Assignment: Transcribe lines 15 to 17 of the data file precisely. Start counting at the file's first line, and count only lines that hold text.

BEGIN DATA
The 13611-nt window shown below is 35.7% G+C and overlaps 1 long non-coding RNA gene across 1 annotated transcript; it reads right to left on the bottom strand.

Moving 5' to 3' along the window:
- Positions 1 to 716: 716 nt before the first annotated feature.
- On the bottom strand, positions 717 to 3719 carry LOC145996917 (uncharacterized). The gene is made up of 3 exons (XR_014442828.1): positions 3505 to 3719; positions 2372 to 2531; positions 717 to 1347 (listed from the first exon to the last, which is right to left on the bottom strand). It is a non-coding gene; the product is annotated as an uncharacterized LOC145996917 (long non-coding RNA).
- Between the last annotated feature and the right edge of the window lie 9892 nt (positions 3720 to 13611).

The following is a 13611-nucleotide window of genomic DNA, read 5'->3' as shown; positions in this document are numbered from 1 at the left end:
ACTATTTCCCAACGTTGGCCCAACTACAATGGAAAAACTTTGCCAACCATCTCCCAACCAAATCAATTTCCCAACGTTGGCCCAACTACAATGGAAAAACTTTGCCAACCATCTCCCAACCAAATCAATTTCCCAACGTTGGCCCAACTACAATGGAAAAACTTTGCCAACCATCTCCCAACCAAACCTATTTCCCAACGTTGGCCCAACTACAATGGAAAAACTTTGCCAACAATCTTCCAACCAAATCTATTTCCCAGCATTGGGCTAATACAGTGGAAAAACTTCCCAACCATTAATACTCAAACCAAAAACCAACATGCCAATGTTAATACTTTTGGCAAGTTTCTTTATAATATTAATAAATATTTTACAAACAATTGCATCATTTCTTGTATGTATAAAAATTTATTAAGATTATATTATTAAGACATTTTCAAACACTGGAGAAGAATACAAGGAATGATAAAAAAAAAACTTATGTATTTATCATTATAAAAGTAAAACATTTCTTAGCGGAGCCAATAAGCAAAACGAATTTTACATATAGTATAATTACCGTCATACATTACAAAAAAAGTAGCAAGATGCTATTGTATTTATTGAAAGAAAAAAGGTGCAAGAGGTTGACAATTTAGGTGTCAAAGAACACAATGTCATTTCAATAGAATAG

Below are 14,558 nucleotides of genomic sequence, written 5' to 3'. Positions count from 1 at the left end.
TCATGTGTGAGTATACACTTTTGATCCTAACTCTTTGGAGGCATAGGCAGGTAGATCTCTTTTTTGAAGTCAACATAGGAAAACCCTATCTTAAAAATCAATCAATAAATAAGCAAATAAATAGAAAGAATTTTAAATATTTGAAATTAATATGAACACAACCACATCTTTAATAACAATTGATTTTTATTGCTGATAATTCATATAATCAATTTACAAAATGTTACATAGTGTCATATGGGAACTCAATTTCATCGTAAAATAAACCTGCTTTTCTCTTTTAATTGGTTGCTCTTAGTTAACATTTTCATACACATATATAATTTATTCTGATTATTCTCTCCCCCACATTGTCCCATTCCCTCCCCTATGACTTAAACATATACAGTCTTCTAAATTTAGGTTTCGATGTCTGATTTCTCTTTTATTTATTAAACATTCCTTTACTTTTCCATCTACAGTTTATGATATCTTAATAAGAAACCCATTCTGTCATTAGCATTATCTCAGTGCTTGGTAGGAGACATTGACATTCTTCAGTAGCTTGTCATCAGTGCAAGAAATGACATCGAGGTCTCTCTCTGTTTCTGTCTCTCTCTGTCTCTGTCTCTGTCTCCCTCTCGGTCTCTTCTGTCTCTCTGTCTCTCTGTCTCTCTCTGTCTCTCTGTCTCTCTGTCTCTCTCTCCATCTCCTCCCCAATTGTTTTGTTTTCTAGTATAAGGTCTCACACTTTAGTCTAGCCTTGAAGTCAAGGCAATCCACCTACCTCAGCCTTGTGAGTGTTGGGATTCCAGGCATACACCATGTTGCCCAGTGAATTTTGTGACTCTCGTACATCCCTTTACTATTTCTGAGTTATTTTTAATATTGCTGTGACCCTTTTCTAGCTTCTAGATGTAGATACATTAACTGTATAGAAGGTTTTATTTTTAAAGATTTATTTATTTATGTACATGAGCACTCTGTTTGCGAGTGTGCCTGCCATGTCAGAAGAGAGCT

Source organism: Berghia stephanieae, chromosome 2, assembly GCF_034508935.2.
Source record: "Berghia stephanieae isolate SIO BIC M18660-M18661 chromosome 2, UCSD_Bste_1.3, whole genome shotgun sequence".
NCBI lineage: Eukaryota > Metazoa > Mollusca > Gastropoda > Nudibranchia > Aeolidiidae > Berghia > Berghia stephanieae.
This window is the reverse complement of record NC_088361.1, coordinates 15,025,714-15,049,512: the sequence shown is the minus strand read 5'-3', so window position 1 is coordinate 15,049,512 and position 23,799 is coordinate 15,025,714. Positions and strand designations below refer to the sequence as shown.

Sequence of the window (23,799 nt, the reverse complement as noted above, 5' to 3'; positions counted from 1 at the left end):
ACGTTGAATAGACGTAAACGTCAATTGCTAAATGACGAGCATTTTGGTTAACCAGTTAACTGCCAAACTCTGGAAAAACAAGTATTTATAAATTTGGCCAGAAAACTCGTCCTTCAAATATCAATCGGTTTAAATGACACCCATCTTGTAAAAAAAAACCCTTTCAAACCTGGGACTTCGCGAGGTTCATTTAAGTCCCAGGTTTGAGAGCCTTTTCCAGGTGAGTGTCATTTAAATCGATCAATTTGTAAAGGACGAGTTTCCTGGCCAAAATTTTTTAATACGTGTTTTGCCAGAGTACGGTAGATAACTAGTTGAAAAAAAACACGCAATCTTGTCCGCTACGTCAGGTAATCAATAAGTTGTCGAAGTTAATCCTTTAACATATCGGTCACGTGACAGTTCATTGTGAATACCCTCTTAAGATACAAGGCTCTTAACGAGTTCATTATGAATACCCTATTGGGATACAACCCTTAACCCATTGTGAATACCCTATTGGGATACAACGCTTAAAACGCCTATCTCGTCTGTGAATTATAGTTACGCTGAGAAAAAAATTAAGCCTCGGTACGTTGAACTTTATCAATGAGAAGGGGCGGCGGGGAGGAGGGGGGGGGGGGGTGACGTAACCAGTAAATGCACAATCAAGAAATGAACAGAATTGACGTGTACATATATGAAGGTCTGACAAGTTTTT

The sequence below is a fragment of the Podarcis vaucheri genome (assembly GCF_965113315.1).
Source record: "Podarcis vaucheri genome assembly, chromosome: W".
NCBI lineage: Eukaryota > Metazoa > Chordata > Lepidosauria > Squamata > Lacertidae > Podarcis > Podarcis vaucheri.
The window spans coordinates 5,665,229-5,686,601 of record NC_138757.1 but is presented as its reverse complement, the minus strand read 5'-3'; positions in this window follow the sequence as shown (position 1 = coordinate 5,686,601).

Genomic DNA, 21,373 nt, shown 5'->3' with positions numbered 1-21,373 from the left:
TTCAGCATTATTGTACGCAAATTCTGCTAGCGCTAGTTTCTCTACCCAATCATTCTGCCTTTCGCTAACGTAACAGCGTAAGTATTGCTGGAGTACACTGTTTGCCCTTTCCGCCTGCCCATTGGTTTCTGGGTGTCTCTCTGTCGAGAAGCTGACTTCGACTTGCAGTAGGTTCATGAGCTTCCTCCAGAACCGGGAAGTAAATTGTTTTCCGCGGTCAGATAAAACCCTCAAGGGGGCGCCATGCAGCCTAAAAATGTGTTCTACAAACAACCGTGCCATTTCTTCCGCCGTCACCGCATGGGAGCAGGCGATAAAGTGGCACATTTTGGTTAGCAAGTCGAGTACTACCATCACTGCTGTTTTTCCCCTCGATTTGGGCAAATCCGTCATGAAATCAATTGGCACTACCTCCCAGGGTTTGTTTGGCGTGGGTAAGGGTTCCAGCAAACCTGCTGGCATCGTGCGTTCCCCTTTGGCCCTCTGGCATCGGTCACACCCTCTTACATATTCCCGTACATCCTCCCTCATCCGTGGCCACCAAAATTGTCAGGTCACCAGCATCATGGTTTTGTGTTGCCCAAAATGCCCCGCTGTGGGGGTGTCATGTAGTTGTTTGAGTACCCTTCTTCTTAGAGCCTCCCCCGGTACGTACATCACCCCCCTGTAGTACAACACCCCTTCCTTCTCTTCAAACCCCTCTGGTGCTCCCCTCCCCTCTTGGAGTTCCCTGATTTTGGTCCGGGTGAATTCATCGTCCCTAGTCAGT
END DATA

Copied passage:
ACGTTGAATAGACGTAAACGTCAATTGCTAAATGACGAGCATTTTGGTTAACCAGTTAACTGCCAAACTCTGGAAAAACAAGTATTTATAAATTTGGCCAGAAAACTCGTCCTTCAAATATCAATCGGTTTAAATGACACCCATCTTGTAAAAAAAAACCCTTTCAAACCTGGGACTTCGCGAGGTTCATTTAAGTCCCAGGTTTGAGAGCCTTTTCCAGGTGAGTGTCATTTAAATCGATCAATTTGTAAAGGACGAGTTTCCTGGCCAAAATTTTTTAATACGTGTTTTGCCAGAGTACGGTAGATAACTAGTTGAAAAAAAACACGCAATCTTGTCCGCTACGTCAGGTAATCAATAAGTTGTCGAAGTTAATCCTTTAACATATCGGTCACGTGACAGTTCATTGTGAATACCCTCTTAAGATACAAGGCTCTTAACGAGTTCATTATGAATACCCTATTGGGATACAACCCTTAACCCATTGTGAATACCCTATTGGGATACAACGCTTAAAACGCCTATCTCGTCTGTGAATTATAGTTACGCTGAGAAAAAAATTAAGCCTCGGTACGTTGAACTTTATCAATGAGAAGGGGCGGCGGGGAGGAGGGGGGGGGGGGGTGACGTAACCAGTAAATGCACAATCAAGAAATGAACAGAATTGACGTGTACATATATGAAGGTCTGACAAGTTTTT

The sequence below is a fragment of the Podarcis vaucheri genome (assembly GCF_965113315.1).
Source record: "Podarcis vaucheri genome assembly, chromosome: W".